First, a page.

Book Banning Research Paper

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Book Banning Books provide many things: friendship, entertainment, and annoyance to name just a few things. There are millions of books out there, most of which are sculpted for an age group. Each age group typically reads what was written for them, so that’s what school libraries buy. However, there are some books that are not appropriate or contain graphic images yet are written for a younger audience, so schools ban them. That’s not a bad thing though, the schools are only protecting the kids, and rightfully so. Many children are too sensitive to particular topics or too immature. It’s not a bad thing, in fact it’s incredibly normal, yet some see the fact that schools judge books as bad for the children and ban them as infringing upon rights when it’s not infringing…show more content…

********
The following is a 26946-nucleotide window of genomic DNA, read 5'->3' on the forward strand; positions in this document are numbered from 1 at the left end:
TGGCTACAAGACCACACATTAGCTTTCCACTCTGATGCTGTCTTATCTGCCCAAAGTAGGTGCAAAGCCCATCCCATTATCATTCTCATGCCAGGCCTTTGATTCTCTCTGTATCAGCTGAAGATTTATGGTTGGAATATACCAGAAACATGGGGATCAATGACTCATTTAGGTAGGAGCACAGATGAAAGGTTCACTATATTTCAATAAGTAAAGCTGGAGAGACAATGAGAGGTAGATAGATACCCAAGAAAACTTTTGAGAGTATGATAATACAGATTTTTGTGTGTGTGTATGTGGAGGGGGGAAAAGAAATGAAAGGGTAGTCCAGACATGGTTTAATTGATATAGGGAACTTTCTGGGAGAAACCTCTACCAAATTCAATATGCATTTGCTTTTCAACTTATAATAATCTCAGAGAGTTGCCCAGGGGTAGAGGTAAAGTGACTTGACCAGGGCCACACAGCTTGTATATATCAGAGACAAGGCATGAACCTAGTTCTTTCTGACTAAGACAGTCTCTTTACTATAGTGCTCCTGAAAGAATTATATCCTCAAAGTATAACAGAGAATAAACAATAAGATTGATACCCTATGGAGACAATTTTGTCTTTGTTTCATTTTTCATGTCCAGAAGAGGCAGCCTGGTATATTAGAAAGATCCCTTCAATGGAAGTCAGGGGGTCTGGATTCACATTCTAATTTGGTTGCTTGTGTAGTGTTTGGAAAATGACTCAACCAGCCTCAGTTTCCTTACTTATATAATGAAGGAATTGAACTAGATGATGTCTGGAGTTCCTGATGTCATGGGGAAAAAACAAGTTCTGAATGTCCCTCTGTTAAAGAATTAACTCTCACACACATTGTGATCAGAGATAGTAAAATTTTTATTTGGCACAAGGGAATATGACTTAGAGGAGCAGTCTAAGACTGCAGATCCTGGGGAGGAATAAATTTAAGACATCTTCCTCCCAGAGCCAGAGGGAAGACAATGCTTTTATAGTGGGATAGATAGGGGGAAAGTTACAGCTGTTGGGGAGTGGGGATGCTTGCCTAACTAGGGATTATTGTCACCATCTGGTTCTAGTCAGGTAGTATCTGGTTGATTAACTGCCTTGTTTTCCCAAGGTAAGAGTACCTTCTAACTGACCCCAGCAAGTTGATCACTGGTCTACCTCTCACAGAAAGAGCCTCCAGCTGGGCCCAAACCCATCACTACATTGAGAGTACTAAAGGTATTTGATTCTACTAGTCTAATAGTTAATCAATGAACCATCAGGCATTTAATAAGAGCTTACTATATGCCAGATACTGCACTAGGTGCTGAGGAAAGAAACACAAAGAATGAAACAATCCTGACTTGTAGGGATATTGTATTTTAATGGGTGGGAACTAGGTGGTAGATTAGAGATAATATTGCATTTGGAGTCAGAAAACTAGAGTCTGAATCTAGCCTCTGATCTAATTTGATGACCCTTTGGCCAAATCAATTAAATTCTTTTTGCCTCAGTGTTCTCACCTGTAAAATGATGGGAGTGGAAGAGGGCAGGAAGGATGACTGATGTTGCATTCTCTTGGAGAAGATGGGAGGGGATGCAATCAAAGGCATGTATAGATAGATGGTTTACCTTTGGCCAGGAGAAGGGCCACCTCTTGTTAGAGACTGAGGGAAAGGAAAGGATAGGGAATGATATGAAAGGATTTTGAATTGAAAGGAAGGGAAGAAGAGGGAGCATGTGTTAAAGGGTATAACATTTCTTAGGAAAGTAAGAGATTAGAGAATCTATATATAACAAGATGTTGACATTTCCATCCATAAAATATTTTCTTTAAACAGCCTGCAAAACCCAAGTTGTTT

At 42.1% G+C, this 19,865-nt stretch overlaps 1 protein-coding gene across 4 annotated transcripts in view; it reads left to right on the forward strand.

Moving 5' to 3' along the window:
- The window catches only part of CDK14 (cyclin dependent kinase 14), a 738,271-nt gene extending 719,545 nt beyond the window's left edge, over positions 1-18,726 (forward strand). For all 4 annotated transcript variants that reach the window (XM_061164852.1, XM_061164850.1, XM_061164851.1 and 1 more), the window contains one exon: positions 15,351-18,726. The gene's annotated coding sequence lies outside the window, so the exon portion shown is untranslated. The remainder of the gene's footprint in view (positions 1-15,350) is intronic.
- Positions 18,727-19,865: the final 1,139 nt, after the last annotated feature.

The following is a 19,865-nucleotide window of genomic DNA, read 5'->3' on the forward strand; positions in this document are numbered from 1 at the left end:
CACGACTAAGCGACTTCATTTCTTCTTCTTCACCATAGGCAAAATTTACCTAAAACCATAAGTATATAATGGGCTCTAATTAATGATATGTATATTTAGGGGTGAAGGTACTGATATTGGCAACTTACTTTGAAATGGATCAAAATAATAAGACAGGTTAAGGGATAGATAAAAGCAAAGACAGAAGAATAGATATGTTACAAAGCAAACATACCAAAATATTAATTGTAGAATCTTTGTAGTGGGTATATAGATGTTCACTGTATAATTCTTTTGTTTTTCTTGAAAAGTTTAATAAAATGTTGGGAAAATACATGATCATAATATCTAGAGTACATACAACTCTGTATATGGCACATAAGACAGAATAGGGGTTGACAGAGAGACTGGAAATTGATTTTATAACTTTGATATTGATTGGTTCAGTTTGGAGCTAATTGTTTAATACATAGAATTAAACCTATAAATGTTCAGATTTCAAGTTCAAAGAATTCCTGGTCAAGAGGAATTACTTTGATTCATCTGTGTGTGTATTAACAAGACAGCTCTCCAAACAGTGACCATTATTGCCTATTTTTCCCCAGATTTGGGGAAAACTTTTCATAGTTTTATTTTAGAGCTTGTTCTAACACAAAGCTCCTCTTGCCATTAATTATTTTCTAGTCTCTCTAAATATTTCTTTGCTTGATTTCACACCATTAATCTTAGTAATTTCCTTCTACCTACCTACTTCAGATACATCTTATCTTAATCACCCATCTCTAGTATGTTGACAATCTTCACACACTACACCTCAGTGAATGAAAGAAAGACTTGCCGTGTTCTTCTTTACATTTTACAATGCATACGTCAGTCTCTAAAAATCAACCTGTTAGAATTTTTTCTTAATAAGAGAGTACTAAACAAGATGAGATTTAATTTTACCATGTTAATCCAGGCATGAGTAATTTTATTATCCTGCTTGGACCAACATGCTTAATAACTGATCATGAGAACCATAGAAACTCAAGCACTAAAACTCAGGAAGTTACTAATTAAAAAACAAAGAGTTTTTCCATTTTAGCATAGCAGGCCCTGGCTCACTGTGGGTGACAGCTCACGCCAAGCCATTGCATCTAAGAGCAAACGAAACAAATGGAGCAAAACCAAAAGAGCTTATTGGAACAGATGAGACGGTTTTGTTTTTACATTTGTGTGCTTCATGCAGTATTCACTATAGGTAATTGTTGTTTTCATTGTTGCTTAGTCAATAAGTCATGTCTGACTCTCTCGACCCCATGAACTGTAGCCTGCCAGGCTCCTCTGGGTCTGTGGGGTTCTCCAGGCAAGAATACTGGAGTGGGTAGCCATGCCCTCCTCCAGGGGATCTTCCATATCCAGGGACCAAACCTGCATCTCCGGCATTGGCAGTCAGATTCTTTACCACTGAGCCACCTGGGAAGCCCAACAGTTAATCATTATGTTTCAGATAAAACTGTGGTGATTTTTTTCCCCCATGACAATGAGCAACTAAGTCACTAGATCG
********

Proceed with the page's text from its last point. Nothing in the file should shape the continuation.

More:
So what about the actual readers? Well these “actual readers” are still kids, maturity and reading level aside. In fact, maturity doesn’t equal reading level at all. A child in 3rd grade could be able to read college level books, but that doesn’t mean they could mentally or emotionally handle the content or even begin to fully process and understand it all. That takes maturity and you don’t gain that by reading. However, what that 3rd grader- and ones like them- could probably do is suck up information like a sponge. What the information is, on the other hand, depend on what they read, but not all information is good information. If an inappropriate book is banned from a library then there’s not risk of an information sucker getting ahold of it. As said in’s article named “Common Reasons for Banning Books”, “…it is important that the reader make his/her judgments on the book.”, but kids can’t do that for themselves most of the time, no matter the reader level. So called “actual readers” are still kids and they should be treated as such, meaning that books should still be banned for their

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